Earlier this week, Merriam-Webster announced that it had updated its online dictionary to recognize they as a singular nonbinary pronoun. While that may have been the most buzzworthy term on the list, it wasn’t the only one—Merriam-Webster also added 532 other words and definitions from the worlds of sports, business, psychology, pop culture, and more.
Certified pun masters, lovers of all things corny, and actual dads can rejoice: Dad joke is among the hundreds of new terms. Though it might seem like people have been tossing the term around for some years now, there was more to the addition process than just proving that dad joke is common. Merriam-Webster editor Peter Sokolowski explained to The Mercury News that editors sift through print and online publications to find evidence of a term’s widespread popularity and staying power. Once the editors could confirm that dad joke was all over the place and wasn’t just being used to describe “a joke told by a dad,” it was time to give it a formal definition: “a wholesome joke of the type said to be told by fathers with a punchline that is often an obvious or predictable pun or play on words and usually judged to be endearingly corny or unfunny.”
Also added were free solo, describing a rock climb undertaken without any rope or safety equipment, stinger—those short movie scenes during or after the credits—and coulrophobia, an “abnormal fear of clowns,” though anybody who’s ever seen a clown might argue that clown fear is completely normal.
Sokolowski’s favorite new word is non-rhotic, which describes the Bostonian habit of not pronouncing the letter r unless it’s followed by a vowel. “It expresses how the dictionary works,” he told The Mercury News. “The term has been around for 50 years but it’s been mostly used by scholars and linguists. But because of social media, the curtain is being pulled back and it’s being used more by the general public. As a language guy, I think that’s just fantastic!”
Merriam-Webster has also added a number of new abbreviations and “senses,” or definitions, to existing dictionary entries. Likely brought about by their ubiquitous presence among Instagram hashtags, inspo and vacay are now officially acceptable abbreviations for inspiration and vacation, respectively. And financiers will be happy to hear that haircut now has a new sense meaning “a reduction in the value of an asset” (even though a good haircut can really make you feel like a million bucks). Tallboy or tall boy has also now been accepted to mean “a tall cylindrical can for beverages (such as beer) usually measuring 16 fluid ounces.”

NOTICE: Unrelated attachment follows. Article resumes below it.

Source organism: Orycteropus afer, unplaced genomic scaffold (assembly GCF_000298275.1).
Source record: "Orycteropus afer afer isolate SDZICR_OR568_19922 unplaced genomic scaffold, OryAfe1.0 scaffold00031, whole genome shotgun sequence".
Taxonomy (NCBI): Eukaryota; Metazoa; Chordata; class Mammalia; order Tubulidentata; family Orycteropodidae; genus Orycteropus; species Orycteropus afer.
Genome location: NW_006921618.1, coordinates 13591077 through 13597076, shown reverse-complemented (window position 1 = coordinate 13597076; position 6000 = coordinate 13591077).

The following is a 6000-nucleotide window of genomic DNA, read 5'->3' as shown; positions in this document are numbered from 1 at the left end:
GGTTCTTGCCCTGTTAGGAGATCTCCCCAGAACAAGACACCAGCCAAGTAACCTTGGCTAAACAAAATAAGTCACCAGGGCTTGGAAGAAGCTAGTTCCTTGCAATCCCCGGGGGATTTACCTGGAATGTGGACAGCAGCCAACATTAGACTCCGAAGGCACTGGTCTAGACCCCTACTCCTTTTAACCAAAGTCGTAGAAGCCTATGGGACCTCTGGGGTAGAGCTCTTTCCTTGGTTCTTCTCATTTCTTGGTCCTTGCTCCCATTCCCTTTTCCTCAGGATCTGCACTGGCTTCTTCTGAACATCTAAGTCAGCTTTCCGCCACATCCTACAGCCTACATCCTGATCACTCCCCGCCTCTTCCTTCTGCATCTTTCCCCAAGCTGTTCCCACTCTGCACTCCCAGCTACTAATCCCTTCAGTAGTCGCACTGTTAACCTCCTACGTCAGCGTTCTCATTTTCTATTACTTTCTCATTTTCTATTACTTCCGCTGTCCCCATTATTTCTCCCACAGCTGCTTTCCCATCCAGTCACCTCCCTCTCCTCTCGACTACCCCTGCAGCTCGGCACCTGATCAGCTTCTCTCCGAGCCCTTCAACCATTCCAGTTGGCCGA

Industry jargon, social media, and pop culture are all common sources of lexical innovation, and authors have contributed quite a few new terms over the years, too. Try your hand at matching words to their authors-slash-inventors in this quiz.
The popularity of bird-watching, camping, and hiking has skyrocketed this year. Whether your gift recipients are weekend warriors or seasoned dirtbags, they'll appreciate these tools and gear for getting most out of their hiking experience.
1. Stanley Nesting Two-Cup Cookset; $14
Stanley’s compact and lightweight cookset includes a 20-ounce stainless steel pot with a locking handle, a vented lid, and two insulated 10-ounce tumblers. It’s the perfect size for brewing hot coffee, rehydrating soup, or boiling water while out on the trail with a buddy. And as some hardcore backpackers note in their Amazon reviews, your favorite hiker can take the tumblers out and stuff the pot with a camp stove, matches, and other necessities to make good use of space in their pack.
2. Osprey Sirrus and Stratos 24-Liter Hiking Packs; $140